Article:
"The concept was pretty much the first thing that came about," says Tyler. "And I think a lot of the songs that came out are about the fear of living my life or being held back by things that have happened to me because I'm scared of them happening again or focusing on a personal pain that means you might never leave your house – or hardly leave at all.
"So, I started writing with all these themes in mind, but also the idea that I want to be a better person for myself and for other people, and I think that is crucial to the concept."
Yet, for Stars Hollow to have any success at all, they've had to get on the road and make it happen themselves. Des Moines, Iowa, isn't well-known for its emo scene, but is well-placed for bands to reach other cities, lying almost equidistant to Minneapolis, Kansas City and Omaha, and only five hours' drive west of Chicago.
Consequently, to hit the right radars, they've had to break out from their thriving local scene and tour the mid-west hard.
"When Stars Hollow started, I was at the University of Iowa in Ames, and the scene was thriving. I had a Facebook memory today for four years ago, which showed I'd booked a show where Oso Oso, Ratboys, and Sinai Vessel were all playing in a basement, and they all now play huge rooms.
"For us, because we put so much focus on touring, I don't feel like we put as much stock in our local scene, which I feel bad saying.
"What's interesting now is we're starting to see younger people coming to the shows, and because the younger kids are involved, they jump around and show you they're having a great time, like when Origami Angel came through."
Indeed, any success Stars Hollow may have could lie with today's teenagers taking the band to heart. Every six years or so, a new wave of acts rises up to take the place of the last, like Modern Baseball and The Hotelier picking up the baton from Algernon Cadwallader and Snowing, and so on.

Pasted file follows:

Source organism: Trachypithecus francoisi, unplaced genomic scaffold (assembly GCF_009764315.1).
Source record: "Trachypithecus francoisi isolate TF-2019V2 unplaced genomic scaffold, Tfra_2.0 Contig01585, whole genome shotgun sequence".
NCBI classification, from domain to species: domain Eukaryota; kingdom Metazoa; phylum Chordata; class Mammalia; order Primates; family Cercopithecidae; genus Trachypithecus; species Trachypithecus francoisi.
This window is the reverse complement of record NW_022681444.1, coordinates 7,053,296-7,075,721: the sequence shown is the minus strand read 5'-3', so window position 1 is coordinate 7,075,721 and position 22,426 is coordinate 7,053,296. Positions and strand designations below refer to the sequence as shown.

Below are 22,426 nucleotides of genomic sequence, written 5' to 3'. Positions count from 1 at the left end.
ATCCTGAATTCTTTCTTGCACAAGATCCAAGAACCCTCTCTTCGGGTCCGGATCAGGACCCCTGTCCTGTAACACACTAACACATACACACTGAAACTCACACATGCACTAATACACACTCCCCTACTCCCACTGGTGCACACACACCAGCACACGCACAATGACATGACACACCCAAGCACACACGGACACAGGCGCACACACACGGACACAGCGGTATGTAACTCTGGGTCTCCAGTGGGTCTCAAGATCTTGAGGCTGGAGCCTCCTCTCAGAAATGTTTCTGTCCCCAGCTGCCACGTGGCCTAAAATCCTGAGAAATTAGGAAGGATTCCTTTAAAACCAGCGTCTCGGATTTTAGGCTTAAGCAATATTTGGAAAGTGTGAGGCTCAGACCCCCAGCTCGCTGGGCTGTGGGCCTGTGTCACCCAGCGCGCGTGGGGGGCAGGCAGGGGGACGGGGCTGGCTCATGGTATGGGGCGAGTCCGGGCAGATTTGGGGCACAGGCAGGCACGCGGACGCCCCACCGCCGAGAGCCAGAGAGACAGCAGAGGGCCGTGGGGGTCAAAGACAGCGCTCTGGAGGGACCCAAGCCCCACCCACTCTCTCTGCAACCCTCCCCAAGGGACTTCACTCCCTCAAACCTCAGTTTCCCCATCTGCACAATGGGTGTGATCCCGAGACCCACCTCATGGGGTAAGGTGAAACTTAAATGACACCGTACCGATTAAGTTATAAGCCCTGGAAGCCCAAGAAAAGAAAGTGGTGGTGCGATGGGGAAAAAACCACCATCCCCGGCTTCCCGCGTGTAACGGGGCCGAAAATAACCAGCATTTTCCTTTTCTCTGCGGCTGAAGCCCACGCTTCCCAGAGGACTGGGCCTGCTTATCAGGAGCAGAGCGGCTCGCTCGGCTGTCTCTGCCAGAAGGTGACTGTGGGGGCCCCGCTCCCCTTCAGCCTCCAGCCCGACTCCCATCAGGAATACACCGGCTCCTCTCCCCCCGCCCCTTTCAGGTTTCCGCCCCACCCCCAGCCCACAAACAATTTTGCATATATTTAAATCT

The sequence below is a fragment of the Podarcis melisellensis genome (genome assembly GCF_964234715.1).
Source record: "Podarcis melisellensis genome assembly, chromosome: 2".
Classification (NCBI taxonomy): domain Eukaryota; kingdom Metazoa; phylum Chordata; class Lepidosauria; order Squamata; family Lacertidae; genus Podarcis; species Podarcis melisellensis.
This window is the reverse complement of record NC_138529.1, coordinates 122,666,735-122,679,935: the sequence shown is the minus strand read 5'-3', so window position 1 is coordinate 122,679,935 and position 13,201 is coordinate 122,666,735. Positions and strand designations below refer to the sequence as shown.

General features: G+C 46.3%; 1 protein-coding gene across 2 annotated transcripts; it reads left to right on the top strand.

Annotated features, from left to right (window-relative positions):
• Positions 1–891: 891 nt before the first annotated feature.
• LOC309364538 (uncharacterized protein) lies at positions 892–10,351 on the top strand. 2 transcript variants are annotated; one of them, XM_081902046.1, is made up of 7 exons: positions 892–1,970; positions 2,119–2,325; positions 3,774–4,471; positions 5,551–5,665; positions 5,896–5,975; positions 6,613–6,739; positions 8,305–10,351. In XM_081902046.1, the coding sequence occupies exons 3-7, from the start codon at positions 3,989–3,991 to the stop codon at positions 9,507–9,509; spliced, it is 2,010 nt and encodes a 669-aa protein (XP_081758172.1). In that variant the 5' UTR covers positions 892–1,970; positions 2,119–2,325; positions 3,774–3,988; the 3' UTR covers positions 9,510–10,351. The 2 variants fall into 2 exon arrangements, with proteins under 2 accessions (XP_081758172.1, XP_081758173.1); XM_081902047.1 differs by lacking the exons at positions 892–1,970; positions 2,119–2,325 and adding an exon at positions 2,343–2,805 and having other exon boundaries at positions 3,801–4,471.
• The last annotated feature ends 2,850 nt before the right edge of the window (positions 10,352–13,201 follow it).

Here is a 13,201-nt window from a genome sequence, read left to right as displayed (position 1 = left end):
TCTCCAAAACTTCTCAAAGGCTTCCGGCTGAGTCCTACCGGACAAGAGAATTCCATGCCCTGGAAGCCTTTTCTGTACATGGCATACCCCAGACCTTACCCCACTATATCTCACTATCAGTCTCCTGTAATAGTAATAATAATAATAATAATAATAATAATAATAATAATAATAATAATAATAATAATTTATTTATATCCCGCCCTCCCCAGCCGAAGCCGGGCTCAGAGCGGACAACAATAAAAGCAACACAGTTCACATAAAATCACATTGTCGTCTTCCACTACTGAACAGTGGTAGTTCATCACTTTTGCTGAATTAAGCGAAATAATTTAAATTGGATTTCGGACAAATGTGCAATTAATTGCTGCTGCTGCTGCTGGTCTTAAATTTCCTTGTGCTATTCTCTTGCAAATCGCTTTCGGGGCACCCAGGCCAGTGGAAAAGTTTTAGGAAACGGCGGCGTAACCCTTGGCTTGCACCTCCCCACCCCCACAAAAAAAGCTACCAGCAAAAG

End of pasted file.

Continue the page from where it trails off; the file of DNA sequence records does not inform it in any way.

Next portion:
Each wave brings with it their own record labels – Stars Hollow find themselves on the undeniably hip Acrobat Unstable, for example – and a sense that they're ripping up everything that's happened before and starting over for the next generation.
For Stars Hollow, this has meant seeing 'I Want to Live My Life' offered to an audience that has already bought into the label's ethos – a "healthy hive mind," as Tyler puts it. At the time of writing, the first press of 'I Want To Live My Life' has almost sold out on pre-orders alone, with discussions of announcing a second press at an advanced stage.
While Tyler plans for life away at grad school, the success of his band might put those plans on hold for a little while longer. We're sure the irony of putting his life on hold as his band takes off isn't lost on him…
Taken from the May issue of Upset. Stars Hollow's debut album 'I Want To Live My Life' is out 7th May.
Featuring Lilhuddy, The Offspring, All Time Low, While She Sleeps, Evanescence, Manchester Orchestra, Gojira and more.